US pharmaceutical giant, Pfizer, has scrapped its $160 billion deal to buy Irish drugs firms Allergan after the US authorities announced changes to corporate tax laws.
It comes just two days after the US Treasury announced a crackdown on US companies merging with companies in countries with lower tax rates, known as "inversion" deals.
The incredible $160bn takeover of Allergan, which has been in the pipeline for several months, would have been the single largest inversion in history.
Pfizer is expected to have to pay Allergan around $400 million as compensation for terminating the deal.
The deal would've seen Pfizer move its headquarters to Dublin. At 12.5%, Ireland's corporate tax rate is considerably lower than that of the United States, where Pfizer currently pays 35%. The deal would have been perfectly legal, "but that's exactly the problem" President Barack Obama warned in a speech on the Treasury's changes.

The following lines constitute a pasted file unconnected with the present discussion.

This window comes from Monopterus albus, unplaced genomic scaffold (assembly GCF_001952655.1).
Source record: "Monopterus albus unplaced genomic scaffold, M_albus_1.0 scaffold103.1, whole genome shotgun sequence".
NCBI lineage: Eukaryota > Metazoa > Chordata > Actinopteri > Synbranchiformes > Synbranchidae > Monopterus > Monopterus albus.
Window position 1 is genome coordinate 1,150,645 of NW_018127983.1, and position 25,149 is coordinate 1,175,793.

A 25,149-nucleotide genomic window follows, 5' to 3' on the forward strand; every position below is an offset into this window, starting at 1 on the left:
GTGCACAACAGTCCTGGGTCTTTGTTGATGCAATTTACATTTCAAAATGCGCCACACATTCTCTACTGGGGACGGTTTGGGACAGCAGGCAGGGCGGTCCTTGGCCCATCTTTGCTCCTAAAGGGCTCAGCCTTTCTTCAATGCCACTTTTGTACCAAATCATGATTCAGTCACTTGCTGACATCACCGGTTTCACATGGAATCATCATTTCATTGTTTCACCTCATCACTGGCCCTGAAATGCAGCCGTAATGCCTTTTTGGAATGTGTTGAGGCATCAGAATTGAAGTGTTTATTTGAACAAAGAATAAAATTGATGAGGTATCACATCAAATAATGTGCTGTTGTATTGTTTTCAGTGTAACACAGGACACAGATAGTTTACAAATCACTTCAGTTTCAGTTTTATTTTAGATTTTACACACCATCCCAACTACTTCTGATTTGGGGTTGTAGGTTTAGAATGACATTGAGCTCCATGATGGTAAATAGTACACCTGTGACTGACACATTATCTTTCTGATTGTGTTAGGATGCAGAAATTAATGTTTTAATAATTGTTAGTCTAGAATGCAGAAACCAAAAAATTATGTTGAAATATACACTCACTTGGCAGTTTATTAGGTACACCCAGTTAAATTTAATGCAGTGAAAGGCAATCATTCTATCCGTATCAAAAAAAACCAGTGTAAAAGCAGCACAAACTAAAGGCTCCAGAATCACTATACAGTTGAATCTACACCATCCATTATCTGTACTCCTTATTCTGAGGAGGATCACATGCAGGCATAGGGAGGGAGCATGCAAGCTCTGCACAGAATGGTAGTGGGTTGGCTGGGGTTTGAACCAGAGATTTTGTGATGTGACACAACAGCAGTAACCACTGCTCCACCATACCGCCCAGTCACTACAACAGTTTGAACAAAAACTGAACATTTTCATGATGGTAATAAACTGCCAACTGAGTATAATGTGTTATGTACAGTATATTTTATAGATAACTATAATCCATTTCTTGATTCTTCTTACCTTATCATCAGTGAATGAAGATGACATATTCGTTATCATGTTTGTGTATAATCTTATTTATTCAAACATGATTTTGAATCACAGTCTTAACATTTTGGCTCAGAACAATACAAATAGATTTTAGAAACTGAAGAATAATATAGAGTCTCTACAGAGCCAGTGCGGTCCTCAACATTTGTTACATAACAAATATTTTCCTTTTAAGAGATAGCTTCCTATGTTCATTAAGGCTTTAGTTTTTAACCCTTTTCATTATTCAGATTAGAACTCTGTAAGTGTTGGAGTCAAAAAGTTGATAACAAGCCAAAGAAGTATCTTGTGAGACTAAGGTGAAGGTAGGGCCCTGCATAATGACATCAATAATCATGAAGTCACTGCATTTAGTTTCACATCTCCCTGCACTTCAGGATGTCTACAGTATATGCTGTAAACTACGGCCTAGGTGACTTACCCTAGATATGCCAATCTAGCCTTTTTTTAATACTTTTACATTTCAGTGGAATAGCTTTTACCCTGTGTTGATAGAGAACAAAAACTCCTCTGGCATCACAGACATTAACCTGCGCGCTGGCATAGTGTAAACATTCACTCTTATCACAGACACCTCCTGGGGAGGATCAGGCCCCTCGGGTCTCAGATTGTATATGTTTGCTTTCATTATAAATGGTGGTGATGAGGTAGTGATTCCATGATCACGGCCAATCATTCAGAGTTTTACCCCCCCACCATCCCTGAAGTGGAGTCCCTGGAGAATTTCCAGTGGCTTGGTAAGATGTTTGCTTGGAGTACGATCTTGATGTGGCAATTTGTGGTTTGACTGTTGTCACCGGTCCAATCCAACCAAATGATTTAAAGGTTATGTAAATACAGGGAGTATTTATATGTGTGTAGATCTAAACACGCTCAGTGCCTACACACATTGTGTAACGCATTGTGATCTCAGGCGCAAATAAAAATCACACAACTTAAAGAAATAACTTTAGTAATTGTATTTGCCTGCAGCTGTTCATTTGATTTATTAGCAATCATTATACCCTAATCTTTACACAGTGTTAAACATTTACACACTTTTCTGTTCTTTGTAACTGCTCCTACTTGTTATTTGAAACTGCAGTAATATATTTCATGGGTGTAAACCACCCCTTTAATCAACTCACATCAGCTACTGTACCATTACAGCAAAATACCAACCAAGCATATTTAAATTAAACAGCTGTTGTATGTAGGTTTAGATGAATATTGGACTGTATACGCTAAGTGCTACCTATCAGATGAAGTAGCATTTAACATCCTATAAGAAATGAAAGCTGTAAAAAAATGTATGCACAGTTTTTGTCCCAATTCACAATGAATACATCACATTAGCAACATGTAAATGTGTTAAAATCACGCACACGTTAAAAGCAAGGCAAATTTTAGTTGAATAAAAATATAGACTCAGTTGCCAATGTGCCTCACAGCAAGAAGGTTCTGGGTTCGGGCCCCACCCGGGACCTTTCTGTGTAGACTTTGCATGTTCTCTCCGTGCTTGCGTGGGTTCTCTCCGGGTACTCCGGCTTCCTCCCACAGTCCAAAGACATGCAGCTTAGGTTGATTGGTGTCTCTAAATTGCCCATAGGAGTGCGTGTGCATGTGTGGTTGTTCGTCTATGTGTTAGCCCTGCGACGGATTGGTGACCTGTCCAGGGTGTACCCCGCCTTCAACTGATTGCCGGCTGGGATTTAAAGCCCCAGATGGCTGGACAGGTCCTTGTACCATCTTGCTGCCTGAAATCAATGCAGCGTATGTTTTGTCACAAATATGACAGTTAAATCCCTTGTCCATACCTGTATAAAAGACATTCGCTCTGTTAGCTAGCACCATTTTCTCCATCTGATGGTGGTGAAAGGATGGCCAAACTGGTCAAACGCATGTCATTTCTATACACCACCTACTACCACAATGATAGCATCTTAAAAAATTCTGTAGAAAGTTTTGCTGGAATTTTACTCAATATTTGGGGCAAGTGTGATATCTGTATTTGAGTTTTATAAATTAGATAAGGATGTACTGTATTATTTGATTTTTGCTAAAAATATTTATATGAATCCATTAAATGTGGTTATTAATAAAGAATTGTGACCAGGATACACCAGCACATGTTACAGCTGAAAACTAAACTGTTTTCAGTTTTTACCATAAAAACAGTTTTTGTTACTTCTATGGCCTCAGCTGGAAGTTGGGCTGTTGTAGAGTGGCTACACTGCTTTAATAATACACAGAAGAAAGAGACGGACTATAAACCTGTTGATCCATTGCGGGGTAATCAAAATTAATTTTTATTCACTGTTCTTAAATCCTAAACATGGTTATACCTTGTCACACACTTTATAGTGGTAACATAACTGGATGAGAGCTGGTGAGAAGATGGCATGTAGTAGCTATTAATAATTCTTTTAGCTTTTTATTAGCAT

"These companies get all the rewards of being an American company without fulfilling their responsibility to pay their fair share of taxes," President Obama added, before describing inversions as "insidious loopholes".
It's not the first time Pfizer has tried to buy a foreign company in this part of the world. In 2014, it submitted multiple bids for British pharmaceutical firm Astra Zeneca, which were rejected because they 'undervalued the business'. Market experts have suggested that Pfizer needs to buy companies in order to grow its own business, but cynics highlighted its attempted takeover of Astra Zeneca as a means to reduce its tax bill.